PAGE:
Director: Morgan White
Writers: Christopher Field, Morgan White
Producers: Morgan White
MPAA Rating: NR
Running time: 99 min.
In today’s world of the digital downloading and streaming, the concept of a repertory cinema probably sounds quite weird. It is a cinema, in which the sole purpose is to play old films that you have likely already seen. Most people would take a look at rep cinemas and ask “Why should I go this cinema and watch the film, when I could simply watch it at home?”
The Rep is a documentary that follows the first year of operations of the, now shut-down, Toronto Underground Cinema and the the problems that came with opening a single screen repertory cinema in this day and age. In addition to the story of the Toronto Underground Cinema, The Rep also examines the overall state of repertory cinemas, with interviews with representatives from theatres, such as Film Forum in NYC, The Alamo Drafthouse in Austin, and The New Beverly Cinema in L.A., as well as the opinions of celebrities, such as Kevin Smith, John Waters, Atom Egoyan, and George A. Romero.
The Toronto Underground Cinema was run by the trio of Alex Woodside (Programming Manager), Charlie Lawton (Public Relations Manager), and Nigel Agnew (Director of Operations). The three rented an old abandoned kung-fu theatre in the basement of a downtown Toronto condo complex and hoped to fulfil their dream of running a movie theatre. However, it turns out that running a repertory cinema in general is not an easy task, let alone a brand new one. While the cinema needed at least 80 patrons on a daily basis, the average attendance at the cinema was often in the single digits. As such, the theatre was losing a lot of money. One of the biggest events in the early days of the Toronto Underground was an appearance by Adam West in collaboration with Fan Expo Canada. However, the appearance was almost cancelled because of a miscommunication over what time West was supposed to appear. This was just one of the many growing pains the theatre experienced during its first year.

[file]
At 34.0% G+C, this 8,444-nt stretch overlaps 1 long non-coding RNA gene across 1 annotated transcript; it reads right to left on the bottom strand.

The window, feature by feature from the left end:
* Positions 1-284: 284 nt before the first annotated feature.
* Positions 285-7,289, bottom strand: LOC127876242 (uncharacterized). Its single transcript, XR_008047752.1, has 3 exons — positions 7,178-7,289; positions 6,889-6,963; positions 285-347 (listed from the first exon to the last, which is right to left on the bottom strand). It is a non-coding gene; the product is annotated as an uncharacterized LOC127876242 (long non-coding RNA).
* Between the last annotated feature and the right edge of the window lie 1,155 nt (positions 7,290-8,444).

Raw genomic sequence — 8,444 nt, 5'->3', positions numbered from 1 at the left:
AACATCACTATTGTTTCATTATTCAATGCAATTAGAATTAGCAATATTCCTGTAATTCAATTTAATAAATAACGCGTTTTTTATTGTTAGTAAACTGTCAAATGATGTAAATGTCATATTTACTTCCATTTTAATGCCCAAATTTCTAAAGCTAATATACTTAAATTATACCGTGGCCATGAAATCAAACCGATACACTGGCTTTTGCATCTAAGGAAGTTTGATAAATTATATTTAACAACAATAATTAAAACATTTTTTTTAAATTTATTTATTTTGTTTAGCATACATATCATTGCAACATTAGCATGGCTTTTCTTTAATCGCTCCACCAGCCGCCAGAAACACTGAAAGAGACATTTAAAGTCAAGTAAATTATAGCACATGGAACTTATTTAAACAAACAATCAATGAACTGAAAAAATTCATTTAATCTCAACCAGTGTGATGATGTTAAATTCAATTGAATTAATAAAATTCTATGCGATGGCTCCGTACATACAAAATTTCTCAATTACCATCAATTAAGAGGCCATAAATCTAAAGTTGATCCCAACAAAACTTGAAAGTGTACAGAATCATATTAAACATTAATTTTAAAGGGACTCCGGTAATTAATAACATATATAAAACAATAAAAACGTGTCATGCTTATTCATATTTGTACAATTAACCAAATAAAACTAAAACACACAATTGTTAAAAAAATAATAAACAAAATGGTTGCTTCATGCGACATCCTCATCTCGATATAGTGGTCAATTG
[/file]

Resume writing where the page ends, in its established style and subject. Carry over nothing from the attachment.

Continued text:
In between the action at the Toronto Underground, the film features interviews with representatives from various rep cinemas all over North America. While some cinemas, such as the Alamo Drafthouse, still thrive somewhat, the vast majority of repertory cinemas (and movie theatres in general) have been shutting down. There is quite an ironic scene in the film when a cinema is shown closing down with the best attendance it had in years.
Since The Rep concludes its story shorty after Toronto Underground’s first anniversary, the film doesn’t really go into the problems that continued to plague the Toronto Underground, which resulted in the cinema closing its doors last fall. After reaching its peak by hosting the 2011 Toronto After Dark Film Festival (footage of which is briefly shown in the film), the cinema started focusing more on special screenings and non-film events (such as geeky burlesque shows). The cinema closed for renovations last summer, never to reopen them again (save for one final film event).
In some ways, the fact that the closure of the Toronto Underground Cinema is not referenced in the film, other than onscreen text at the very end, adds a real sense of irony to the film. The concluding interviews for the film seemed so full of hope, with the managers saying that running the cinema was the best thing to happen in their lives. However, like many movie theatres all over North America, the Toronto Underground Cinema is now just another casualty of the decline of repertory cinemas.
Overall, I thought that The Rep was a very interesting look behind the scenes at a repertory cinema that had high aspirations, but ultimately could not survive in today’s world. The film actually made me wish I supported the cinema more than I did, since the cinema was a year old before I decided to make my first trip, which BTW happened to be caught on camera for the film (I’m briefly seen waiting in line for the first anniversary screening). Ironically, at least here in Toronto, repertory screenings seem to be going mainstream, with Cineplex screening old films as part of their Front Row Centre Events. Of course, there is a certain charm about these old single-screen cinemas and it is a real shame that they are slowly disappearing.